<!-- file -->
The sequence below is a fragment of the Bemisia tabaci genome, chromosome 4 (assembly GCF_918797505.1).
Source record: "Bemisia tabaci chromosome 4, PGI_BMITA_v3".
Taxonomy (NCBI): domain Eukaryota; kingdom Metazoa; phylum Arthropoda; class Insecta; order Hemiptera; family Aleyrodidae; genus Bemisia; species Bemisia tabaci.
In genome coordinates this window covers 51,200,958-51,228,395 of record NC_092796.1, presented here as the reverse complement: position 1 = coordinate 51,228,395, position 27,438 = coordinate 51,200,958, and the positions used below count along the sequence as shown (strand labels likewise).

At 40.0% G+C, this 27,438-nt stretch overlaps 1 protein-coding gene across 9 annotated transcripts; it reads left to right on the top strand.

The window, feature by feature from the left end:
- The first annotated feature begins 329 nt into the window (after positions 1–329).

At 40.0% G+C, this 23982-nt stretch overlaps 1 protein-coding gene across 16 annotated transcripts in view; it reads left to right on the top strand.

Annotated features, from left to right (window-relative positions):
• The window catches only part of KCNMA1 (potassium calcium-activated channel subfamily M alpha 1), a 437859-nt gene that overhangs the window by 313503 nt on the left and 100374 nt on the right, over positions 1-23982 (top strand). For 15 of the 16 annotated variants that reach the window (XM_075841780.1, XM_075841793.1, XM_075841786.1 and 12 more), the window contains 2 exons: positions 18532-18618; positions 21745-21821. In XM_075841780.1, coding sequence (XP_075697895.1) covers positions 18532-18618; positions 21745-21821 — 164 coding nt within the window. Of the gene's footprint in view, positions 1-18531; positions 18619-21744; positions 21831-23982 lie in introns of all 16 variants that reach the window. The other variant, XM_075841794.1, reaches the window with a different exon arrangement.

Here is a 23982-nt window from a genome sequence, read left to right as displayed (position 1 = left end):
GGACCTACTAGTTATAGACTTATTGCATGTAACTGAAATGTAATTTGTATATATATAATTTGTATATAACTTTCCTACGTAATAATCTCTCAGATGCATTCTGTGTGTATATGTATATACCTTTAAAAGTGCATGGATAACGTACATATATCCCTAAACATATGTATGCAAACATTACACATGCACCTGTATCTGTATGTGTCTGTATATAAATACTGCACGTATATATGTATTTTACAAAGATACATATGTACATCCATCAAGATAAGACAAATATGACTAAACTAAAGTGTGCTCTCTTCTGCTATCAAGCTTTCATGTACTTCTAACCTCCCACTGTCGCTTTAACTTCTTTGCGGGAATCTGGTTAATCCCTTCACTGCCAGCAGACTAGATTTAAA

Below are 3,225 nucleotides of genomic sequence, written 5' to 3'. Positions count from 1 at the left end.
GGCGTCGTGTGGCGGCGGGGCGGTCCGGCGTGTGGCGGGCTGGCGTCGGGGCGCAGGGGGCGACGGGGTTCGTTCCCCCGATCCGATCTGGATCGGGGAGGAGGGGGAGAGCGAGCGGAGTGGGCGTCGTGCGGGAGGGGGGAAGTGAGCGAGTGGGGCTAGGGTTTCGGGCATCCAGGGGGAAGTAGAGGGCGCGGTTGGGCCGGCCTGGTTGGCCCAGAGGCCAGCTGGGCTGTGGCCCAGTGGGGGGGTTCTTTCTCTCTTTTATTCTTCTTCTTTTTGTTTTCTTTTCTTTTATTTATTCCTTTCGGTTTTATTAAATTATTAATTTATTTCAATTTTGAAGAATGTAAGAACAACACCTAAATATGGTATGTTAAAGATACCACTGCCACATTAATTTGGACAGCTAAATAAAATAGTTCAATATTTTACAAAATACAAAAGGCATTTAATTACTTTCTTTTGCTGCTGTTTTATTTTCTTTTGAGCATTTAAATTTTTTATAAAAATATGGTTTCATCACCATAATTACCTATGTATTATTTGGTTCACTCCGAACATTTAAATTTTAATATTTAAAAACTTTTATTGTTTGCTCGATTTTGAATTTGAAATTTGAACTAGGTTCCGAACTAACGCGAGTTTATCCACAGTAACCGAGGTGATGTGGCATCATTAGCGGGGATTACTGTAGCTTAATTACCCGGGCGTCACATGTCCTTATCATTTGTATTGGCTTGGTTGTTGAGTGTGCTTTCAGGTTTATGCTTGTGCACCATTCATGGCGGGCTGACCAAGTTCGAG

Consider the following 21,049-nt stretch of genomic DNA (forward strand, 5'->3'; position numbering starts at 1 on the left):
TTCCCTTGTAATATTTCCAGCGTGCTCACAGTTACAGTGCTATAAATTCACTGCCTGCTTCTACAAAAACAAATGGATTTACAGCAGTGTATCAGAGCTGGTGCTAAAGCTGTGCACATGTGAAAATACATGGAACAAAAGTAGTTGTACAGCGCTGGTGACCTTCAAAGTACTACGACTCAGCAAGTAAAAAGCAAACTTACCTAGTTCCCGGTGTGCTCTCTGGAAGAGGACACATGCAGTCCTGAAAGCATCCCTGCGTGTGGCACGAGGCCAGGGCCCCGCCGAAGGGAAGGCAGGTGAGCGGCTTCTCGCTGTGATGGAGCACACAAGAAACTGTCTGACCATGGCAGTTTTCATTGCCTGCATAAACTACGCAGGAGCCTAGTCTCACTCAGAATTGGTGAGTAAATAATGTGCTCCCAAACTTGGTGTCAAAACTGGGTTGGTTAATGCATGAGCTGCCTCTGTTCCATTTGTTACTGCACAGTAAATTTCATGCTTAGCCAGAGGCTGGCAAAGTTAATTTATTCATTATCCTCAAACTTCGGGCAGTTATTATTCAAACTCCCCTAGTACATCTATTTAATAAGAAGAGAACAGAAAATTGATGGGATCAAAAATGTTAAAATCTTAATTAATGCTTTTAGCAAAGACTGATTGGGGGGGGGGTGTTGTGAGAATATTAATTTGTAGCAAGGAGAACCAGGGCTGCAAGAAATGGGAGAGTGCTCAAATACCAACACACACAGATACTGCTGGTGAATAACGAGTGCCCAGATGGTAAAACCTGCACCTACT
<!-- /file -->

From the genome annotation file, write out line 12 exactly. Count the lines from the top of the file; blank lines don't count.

GGACCTACTAGTTATAGACTTATTGCATGTAACTGAAATGTAATTTGTATATATATAATTTGTATATAACTTTCCTACGTAATAATCTCTCAGATGCATTCTGTGTGTATATGTATATACCTTTAAAAGTGCATGGATAACGTACATATATCCCTAAACATATGTATGCAAACATTACACATGCACCTGTATCTGTATGTGTCTGTATATAAATACTGCACGTATATATGTATTTTACAAAGATACATATGTACATCCATCAAGATAAGACAAATATGACTAAACTAAAGTGTGCTCTCTTCTGCTATCAAGCTTTCATGTACTTCTAACCTCCCACTGTCGCTTTAACTTCTTTGCGGGAATCTGGTTAATCCCTTCACTGCCAGCAGACTAGATTTAAA